you are too optimistic here. Chinese government or any others won’t allow those cars to get a legal plate. They are too slow and unsafe. So far in China only the Shandong province allows such cars to drive on the road, but there will be some regulations soon to abandon them. There are already too many competitors on low speed EV, but the market is really limited to golf carts, disabled people motor wheelchair etc.

  2. March 19, 2014 6:20 am

    Tesla’s battery charging stations operating in China could really help support State Grid’s attempts to stabilize and balance the grid due to their shifting demand and unstable renewable integration. It wouldn’t be very difficult to program a request from a traveling EV for an outlet or charger in advance of arrival to allow the station to recharge if it was previously providing grid stability services. I wouldn’t be surprised as well if Elon and Tesla were able to create a market for those services when he goes to visit.

    • March 19, 2014 9:00 pm

      Guess we will have to wait and see. There won’t be that many Teslas on the road so their contribution to the grid would be small. That is if you are referring to V2G being used….

    • Hong permalink
      June 2, 2014 8:14 pm

      there won’t be any interest. First Tesla station does not support V2G. Second even if they can do this in the future the modelS volume today in US is not attractive to US state grid. They would rather turn on some backup generators.

  3. brian permalink
    March 19, 2014 8:30 pm


    • March 19, 2014 8:59 pm

      They haven’t worked on the consumer level but will likely work well at the municipal fleet level. The issue is consistency. The central government has changed course several times — witness its failure to include regular hybrids in the most recent subsidy policy. That makes OEs reluctant to produce hybrids and local governments reluctant to buy them. Local protectionism has also been a problem. Wan Gang, minister of science and technology, has railed against local protectionism, claiming it has held back EV development. “There should be cooperation and competition” in the industry but local protectionism has prevented that, he said. The new policy requires purchase of vehicles not made locally but we shall see how well it is implemented. If subsidies don’t work then the number of EVs on the road in China won’t be very big, to put it briefly.

  4. brian permalink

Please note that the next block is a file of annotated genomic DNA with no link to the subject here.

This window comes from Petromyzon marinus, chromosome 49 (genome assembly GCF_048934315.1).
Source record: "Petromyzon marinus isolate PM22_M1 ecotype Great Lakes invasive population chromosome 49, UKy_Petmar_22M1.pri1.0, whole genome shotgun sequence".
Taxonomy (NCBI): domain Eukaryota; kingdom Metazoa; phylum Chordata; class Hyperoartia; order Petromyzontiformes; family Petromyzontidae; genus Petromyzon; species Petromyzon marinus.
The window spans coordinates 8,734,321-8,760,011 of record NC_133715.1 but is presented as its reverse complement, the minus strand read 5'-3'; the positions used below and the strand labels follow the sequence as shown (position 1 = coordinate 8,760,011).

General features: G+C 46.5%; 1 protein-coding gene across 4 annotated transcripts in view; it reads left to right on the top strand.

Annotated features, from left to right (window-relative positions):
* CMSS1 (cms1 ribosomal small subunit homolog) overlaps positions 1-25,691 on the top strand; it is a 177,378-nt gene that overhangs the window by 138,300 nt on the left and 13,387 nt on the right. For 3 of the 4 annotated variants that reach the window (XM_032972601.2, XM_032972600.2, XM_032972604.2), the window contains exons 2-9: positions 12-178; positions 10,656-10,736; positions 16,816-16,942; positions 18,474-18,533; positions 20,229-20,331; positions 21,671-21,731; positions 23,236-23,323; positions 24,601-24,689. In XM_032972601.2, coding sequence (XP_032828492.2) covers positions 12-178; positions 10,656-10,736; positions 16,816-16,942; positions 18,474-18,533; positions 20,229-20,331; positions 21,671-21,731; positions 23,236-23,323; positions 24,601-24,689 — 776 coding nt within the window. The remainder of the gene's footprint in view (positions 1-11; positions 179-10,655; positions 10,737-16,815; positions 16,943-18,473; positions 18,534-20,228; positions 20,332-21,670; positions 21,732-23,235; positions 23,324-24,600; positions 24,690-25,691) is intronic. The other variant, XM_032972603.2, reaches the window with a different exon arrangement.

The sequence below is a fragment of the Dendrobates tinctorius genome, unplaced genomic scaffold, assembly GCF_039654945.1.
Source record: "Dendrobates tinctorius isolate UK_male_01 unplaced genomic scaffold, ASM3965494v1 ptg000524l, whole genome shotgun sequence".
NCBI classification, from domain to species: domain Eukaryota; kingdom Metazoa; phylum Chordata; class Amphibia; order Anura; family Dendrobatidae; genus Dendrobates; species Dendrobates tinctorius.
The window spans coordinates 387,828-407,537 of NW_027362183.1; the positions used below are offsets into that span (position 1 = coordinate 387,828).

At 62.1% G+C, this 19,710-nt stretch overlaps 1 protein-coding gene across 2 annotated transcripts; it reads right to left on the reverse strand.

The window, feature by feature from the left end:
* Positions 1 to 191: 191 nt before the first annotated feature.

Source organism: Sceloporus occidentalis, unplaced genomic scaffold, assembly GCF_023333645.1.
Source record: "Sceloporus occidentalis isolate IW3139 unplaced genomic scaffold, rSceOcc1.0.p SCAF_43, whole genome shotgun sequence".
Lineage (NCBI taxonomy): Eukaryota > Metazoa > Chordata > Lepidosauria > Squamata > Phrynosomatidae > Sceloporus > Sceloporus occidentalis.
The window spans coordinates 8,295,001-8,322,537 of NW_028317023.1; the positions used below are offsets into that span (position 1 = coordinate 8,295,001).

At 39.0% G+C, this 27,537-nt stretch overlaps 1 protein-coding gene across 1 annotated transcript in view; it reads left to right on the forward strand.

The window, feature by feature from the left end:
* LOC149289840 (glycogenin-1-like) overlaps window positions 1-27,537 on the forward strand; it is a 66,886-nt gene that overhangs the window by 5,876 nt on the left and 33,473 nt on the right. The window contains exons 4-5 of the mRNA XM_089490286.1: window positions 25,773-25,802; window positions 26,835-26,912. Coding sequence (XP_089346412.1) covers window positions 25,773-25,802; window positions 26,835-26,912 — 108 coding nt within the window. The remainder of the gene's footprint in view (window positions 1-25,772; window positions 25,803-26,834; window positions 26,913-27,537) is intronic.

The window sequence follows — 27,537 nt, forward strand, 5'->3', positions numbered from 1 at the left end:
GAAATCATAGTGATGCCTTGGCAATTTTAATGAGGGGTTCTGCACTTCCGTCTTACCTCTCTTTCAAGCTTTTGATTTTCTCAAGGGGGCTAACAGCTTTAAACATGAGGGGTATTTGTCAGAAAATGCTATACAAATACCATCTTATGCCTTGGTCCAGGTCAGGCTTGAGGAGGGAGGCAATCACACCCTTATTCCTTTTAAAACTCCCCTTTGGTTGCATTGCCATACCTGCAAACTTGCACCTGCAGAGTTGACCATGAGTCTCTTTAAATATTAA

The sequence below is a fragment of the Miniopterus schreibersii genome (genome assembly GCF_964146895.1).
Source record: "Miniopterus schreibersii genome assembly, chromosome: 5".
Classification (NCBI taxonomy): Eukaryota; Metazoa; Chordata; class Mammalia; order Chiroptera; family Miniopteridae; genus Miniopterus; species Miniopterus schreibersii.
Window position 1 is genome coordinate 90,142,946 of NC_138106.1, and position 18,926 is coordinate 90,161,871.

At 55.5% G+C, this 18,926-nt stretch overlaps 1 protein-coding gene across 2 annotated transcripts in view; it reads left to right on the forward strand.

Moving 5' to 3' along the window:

March 19, 2014 8:33 pm


    • March 19, 2014 8:54 pm

      Beijing can’t mandate green cars. The economy is largely market-based with planned aspects. The local governments would react strongly against any mandate and there are divisions in the central government about the desirability and feasibility of green cars. As well, there is disagreement about which technologies are the most worth pursuing, much as in the U.S.

  5. Lawrence permalink
    March 20, 2014 3:12 pm

    When it comes to EVs and the infrastructure to support them, it is a lot like the chicken and the egg.
    Who needs chickens (EVs) if there is no hope of eggs (charging stations), and who needs eggs if there is no hope of chickens?
    And then you have the ducks (CNG) and the turkeys (fuel cells) making news out there, distracting everybody from making that change away from horses (ICE), just now at least.
    Anyway, I am anxious to hear what Elon Musk’s vision is for the future of the charging industry in China, and then to see just how much cooperation and collaboration he is offered. We can’t deny that the Tesla in China will definitely get people’s attention, inasmuch as it can be considered “exotic”. And that’s what the nouveau riche love.

    • brian permalink
      March 20, 2014 4:58 pm

      China has to do more to support EV industry. Most don’t trust the technoogy

  6. March 21, 2014 3:34 pm

    Hi Alysha, great articles.

    One way Tesla can circumvent the charging network dilemma would be to use China’s new Fast Charging system, although I don’t see Musk doing this at all. Tesla Motors follows the Apple experience system, all under one family of products. The only way to do it is to appeal to the nouveau rich generation who will certainly see the appeal to buy something different than a Mercedes or Audi. Unless that generation is too conservative?

    • March 21, 2014 7:41 pm

      What new fast charging system are you referring to? The China GB standard? While a standard exists, China does not have a national fast charging network. Indeed, it has few local fast-charging points. Tesla will certainly sell some cars in China, though not the numbers Musk has floated. But the buyers will be wealthy enough to have access to an EVSE somewhere, probably at their residence.

      • March 21, 2014 10:08 pm

        Yes, that standard has to be phase one of its network strategy. I don’t see why the Chinese government would insist on their charging standard without wanting to push an infrastructure afterwards.

  7. March 22, 2014 1:55 am

    Well, we have a standard here and nobody is pushing for a nationwide DC network. China has said it wants some GB stations but that is not the priority.

    • Hong permalink
      June 2, 2014 8:17 pm

      Hi Alysha:

      How about designing a GB station that’s compatible with US and European standards too? Do you see it may have some future to sell it worldwide? We have the technologies.

      • June 9, 2014 3:21 pm

        China knows all about European and U.S. standards and has chosen to go its own way. And there is still not agreement on the Chinese standards. As for selling a station globally, it is a very competitive segment.

  8. July 2, 2014 9:39 pm

    I think the Supercharger model might turn out to work well in cities like Beijing, since it fits well with chauffer-driven cars, assuming 120kW stations can be installed, as you point out. The chauffers can conveniently charge the cars nightly at a few superchargers distributed around the city. The public might also want access to some kind of centralized parking facility close to, or containing, a Supercharger.

    In the US, Superchargers are used to support interstate travel, while drivers are expected to do most charging at home. I question just how much home charging Beijing can support. An electric scooter in the entryway of your apartment is one thing, but a Level 2 evse is something else entirely.

    I saw lots of electric scooters and scooter charging in Beijing and Chengdu when I was there last summer. It was very heartening.